The IBA’s Law Firm Management Committee recently presented a webinar on the growing role that Legal Directories are playing in the legal profession across the globe focussing on why General Counsel (GCs) and law firms work with the legal directories. This is the third instalment in a box set series of the growing influence of legal directions in the legal industry across the globe.
The webinar can be viewed here and below is a detailed summary for readers preferring something to read in black and white.
Moderated by Paul Marmor LFMC Co-Outreach and Education Officer and Head of Litigation at Sherrards Solicitors, the discussion touched on diversity within the sector, improving engagement with GCs and clients, and the benefits of legal directories.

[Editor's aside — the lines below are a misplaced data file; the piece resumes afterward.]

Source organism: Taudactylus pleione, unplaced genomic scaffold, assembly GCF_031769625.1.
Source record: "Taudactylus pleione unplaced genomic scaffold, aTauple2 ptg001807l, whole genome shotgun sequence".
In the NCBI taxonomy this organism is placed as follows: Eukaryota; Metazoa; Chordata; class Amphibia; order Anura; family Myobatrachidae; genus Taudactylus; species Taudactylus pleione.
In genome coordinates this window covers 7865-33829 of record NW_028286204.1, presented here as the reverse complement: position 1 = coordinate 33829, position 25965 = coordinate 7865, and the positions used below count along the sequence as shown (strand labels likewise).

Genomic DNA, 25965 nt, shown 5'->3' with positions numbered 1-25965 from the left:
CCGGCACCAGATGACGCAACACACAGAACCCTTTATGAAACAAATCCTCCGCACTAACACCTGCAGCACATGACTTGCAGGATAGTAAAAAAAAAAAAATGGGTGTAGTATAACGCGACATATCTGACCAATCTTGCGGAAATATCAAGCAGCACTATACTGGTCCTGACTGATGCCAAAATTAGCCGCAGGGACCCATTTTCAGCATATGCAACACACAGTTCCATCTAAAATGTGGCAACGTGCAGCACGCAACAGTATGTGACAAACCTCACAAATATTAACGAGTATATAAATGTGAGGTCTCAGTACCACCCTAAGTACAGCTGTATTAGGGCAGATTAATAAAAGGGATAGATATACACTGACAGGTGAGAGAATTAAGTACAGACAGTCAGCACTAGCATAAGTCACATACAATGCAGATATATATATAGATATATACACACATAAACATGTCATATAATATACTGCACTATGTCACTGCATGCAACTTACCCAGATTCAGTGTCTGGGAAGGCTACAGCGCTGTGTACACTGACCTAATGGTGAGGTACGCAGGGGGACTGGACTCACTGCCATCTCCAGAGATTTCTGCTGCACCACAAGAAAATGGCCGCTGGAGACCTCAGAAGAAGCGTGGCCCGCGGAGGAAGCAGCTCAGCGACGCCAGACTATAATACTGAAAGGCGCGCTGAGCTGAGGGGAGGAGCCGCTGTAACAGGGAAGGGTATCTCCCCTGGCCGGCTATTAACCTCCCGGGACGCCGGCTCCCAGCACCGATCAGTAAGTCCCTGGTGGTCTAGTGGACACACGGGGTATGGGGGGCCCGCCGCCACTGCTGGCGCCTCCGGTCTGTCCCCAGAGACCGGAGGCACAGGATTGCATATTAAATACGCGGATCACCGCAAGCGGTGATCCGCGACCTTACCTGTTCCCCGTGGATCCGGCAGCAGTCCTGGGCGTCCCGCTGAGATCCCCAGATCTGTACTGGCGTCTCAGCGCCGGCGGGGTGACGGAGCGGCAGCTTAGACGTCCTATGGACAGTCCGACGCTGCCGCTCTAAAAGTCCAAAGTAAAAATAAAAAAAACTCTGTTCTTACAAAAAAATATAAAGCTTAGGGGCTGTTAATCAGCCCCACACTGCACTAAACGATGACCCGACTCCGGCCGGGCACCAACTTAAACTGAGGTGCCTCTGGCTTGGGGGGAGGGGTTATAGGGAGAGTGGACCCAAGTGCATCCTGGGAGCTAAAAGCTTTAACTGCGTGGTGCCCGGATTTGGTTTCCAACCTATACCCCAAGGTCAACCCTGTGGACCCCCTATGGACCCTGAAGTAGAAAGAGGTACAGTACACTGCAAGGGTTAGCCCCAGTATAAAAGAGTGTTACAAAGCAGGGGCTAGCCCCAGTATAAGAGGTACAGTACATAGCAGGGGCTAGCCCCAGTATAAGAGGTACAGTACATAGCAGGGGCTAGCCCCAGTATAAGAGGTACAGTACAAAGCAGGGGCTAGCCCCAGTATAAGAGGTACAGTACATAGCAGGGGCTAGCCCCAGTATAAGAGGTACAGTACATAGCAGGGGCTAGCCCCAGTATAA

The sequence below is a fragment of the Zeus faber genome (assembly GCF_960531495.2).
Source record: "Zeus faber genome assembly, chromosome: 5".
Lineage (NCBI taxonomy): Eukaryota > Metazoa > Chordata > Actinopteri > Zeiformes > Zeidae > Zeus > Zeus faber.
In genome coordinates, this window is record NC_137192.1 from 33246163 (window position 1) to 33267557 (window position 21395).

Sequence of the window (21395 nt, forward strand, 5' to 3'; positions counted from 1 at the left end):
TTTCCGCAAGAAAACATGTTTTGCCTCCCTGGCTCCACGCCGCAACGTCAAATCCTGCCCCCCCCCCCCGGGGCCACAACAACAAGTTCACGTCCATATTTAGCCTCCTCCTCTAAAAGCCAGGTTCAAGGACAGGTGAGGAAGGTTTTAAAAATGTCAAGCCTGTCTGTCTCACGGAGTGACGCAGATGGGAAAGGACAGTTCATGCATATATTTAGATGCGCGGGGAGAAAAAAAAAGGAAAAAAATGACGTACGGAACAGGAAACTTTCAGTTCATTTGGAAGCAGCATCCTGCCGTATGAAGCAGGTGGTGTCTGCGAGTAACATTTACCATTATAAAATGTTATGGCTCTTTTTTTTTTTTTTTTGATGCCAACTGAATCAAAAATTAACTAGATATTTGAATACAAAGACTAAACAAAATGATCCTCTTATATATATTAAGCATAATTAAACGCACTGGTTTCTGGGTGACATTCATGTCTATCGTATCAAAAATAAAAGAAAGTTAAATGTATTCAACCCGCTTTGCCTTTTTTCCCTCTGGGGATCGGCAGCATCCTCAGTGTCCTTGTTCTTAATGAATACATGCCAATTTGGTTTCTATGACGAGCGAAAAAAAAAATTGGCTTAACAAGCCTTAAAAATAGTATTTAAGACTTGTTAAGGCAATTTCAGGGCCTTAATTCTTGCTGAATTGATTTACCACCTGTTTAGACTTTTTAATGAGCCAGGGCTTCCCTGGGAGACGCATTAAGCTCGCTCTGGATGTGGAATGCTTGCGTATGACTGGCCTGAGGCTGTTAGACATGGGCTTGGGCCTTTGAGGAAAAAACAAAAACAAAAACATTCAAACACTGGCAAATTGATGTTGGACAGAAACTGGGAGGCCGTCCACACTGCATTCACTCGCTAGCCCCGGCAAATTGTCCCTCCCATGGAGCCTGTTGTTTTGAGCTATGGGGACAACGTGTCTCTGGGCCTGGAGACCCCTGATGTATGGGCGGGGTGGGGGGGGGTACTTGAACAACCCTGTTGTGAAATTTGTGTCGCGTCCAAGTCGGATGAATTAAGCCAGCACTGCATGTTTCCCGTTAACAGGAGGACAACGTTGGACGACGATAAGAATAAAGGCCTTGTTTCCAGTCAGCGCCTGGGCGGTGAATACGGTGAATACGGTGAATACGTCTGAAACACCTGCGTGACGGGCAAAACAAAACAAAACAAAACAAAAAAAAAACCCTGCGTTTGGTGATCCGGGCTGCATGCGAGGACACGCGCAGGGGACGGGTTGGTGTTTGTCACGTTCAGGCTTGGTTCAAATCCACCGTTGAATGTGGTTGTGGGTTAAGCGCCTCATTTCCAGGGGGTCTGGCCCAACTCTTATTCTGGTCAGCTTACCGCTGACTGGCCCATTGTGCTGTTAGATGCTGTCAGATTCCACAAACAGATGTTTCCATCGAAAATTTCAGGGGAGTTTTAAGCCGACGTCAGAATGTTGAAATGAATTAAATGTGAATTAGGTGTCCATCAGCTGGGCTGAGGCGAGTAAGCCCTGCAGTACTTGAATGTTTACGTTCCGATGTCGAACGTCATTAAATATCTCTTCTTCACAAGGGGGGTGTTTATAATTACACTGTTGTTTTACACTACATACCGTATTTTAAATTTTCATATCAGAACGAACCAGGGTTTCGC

Sometimes considered an unnecessary nuisance, presumably due to the submission process, legal directories are in reality a remarkably valuable resource. Janet McCarthy explained how they can come into their own to help supplement research which can be useful in the context of entering new markets where it can be difficult, on occasion, to access material about firms; she explained that “The research they (the directories) put into independently assess and value…the numerous campaigns and pitches law firms can be an additional reason to use them as a further source of information to corroborate our findings”.